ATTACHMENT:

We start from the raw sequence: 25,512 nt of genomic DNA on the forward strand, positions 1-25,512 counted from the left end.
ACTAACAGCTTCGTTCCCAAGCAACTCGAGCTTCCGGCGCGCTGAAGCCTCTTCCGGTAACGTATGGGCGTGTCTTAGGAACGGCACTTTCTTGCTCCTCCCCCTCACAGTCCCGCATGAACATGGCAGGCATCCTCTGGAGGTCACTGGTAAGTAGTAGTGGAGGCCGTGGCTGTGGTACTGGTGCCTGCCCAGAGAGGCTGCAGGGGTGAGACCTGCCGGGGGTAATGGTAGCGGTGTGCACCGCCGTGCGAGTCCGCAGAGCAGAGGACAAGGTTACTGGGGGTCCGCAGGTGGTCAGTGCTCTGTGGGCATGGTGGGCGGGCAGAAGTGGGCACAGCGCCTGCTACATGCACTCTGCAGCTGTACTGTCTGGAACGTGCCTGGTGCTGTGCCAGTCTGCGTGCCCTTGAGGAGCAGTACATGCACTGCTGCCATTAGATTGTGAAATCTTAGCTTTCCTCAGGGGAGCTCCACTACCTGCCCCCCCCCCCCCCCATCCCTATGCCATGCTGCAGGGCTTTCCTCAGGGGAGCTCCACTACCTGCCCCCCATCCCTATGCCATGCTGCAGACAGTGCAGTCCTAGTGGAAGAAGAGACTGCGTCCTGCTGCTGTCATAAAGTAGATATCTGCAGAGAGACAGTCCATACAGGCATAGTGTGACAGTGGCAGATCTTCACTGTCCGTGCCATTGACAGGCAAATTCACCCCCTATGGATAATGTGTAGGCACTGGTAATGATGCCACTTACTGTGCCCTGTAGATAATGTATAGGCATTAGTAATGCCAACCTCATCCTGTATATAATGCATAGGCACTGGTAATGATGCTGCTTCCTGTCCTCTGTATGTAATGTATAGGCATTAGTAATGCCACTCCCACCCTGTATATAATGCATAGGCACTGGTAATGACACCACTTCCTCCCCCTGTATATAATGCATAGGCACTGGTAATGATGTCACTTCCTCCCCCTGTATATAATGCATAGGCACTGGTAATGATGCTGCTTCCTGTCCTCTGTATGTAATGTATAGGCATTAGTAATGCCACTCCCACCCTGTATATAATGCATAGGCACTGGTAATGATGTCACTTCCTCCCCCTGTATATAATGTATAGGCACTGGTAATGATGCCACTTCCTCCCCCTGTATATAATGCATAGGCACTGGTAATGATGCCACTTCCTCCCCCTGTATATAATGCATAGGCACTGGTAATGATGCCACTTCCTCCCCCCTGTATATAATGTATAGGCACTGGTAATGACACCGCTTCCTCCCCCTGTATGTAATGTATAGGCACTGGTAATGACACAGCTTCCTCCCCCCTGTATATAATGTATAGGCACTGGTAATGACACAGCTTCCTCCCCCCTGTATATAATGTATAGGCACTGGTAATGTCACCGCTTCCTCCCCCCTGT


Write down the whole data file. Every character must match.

We start from the raw sequence: 25,512 nt of genomic DNA on the forward strand, positions 1-25,512 counted from the left end.
ACTAACAGCTTCGTTCCCAAGCAACTCGAGCTTCCGGCGCGCTGAAGCCTCTTCCGGTAACGTATGGGCGTGTCTTAGGAACGGCACTTTCTTGCTCCTCCCCCTCACAGTCCCGCATGAACATGGCAGGCATCCTCTGGAGGTCACTGGTAAGTAGTAGTGGAGGCCGTGGCTGTGGTACTGGTGCCTGCCCAGAGAGGCTGCAGGGGTGAGACCTGCCGGGGGTAATGGTAGCGGTGTGCACCGCCGTGCGAGTCCGCAGAGCAGAGGACAAGGTTACTGGGGGTCCGCAGGTGGTCAGTGCTCTGTGGGCATGGTGGGCGGGCAGAAGTGGGCACAGCGCCTGCTACATGCACTCTGCAGCTGTACTGTCTGGAACGTGCCTGGTGCTGTGCCAGTCTGCGTGCCCTTGAGGAGCAGTACATGCACTGCTGCCATTAGATTGTGAAATCTTAGCTTTCCTCAGGGGAGCTCCACTACCTGCCCCCCCCCCCCCCCATCCCTATGCCATGCTGCAGGGCTTTCCTCAGGGGAGCTCCACTACCTGCCCCCCATCCCTATGCCATGCTGCAGACAGTGCAGTCCTAGTGGAAGAAGAGACTGCGTCCTGCTGCTGTCATAAAGTAGATATCTGCAGAGAGACAGTCCATACAGGCATAGTGTGACAGTGGCAGATCTTCACTGTCCGTGCCATTGACAGGCAAATTCACCCCCTATGGATAATGTGTAGGCACTGGTAATGATGCCACTTACTGTGCCCTGTAGATAATGTATAGGCATTAGTAATGCCAACCTCATCCTGTATATAATGCATAGGCACTGGTAATGATGCTGCTTCCTGTCCTCTGTATGTAATGTATAGGCATTAGTAATGCCACTCCCACCCTGTATATAATGCATAGGCACTGGTAATGACACCACTTCCTCCCCCTGTATATAATGCATAGGCACTGGTAATGATGTCACTTCCTCCCCCTGTATATAATGCATAGGCACTGGTAATGATGCTGCTTCCTGTCCTCTGTATGTAATGTATAGGCATTAGTAATGCCACTCCCACCCTGTATATAATGCATAGGCACTGGTAATGATGTCACTTCCTCCCCCTGTATATAATGTATAGGCACTGGTAATGATGCCACTTCCTCCCCCTGTATATAATGCATAGGCACTGGTAATGATGCCACTTCCTCCCCCTGTATATAATGCATAGGCACTGGTAATGATGCCACTTCCTCCCCCCTGTATATAATGTATAGGCACTGGTAATGACACCGCTTCCTCCCCCTGTATGTAATGTATAGGCACTGGTAATGACACAGCTTCCTCCCCCCTGTATATAATGTATAGGCACTGGTAATGACACAGCTTCCTCCCCCCTGTATATAATGTATAGGCACTGGTAATGTCACCGCTTCCTCCCCCCTGT